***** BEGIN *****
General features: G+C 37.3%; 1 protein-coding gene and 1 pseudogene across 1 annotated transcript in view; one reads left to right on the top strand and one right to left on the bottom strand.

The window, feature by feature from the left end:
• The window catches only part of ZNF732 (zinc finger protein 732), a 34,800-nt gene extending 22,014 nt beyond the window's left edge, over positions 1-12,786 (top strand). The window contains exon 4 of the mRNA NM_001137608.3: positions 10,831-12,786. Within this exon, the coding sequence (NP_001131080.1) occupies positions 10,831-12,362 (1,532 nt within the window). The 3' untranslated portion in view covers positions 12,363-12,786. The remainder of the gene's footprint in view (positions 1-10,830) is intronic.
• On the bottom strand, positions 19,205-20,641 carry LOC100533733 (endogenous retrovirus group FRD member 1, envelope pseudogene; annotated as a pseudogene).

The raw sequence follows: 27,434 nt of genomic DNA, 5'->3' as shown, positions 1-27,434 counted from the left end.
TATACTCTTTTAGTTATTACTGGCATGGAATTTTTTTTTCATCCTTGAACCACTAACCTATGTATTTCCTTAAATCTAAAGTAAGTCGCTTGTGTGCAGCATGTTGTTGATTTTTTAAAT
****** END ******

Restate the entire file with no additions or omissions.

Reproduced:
General features: G+C 37.3%; 1 protein-coding gene and 1 pseudogene across 1 annotated transcript in view; one reads left to right on the top strand and one right to left on the bottom strand.

The window, feature by feature from the left end:
• The window catches only part of ZNF732 (zinc finger protein 732), a 34,800-nt gene extending 22,014 nt beyond the window's left edge, over positions 1-12,786 (top strand). The window contains exon 4 of the mRNA NM_001137608.3: positions 10,831-12,786. Within this exon, the coding sequence (NP_001131080.1) occupies positions 10,831-12,362 (1,532 nt within the window). The 3' untranslated portion in view covers positions 12,363-12,786. The remainder of the gene's footprint in view (positions 1-10,830) is intronic.
• On the bottom strand, positions 19,205-20,641 carry LOC100533733 (endogenous retrovirus group FRD member 1, envelope pseudogene; annotated as a pseudogene).

The raw sequence follows: 27,434 nt of genomic DNA, 5'->3' as shown, positions 1-27,434 counted from the left end.
TATACTCTTTTAGTTATTACTGGCATGGAATTTTTTTTTCATCCTTGAACCACTAACCTATGTATTTCCTTAAATCTAAAGTAAGTCGCTTGTGTGCAGCATGTTGTTGATTTTTTAAAT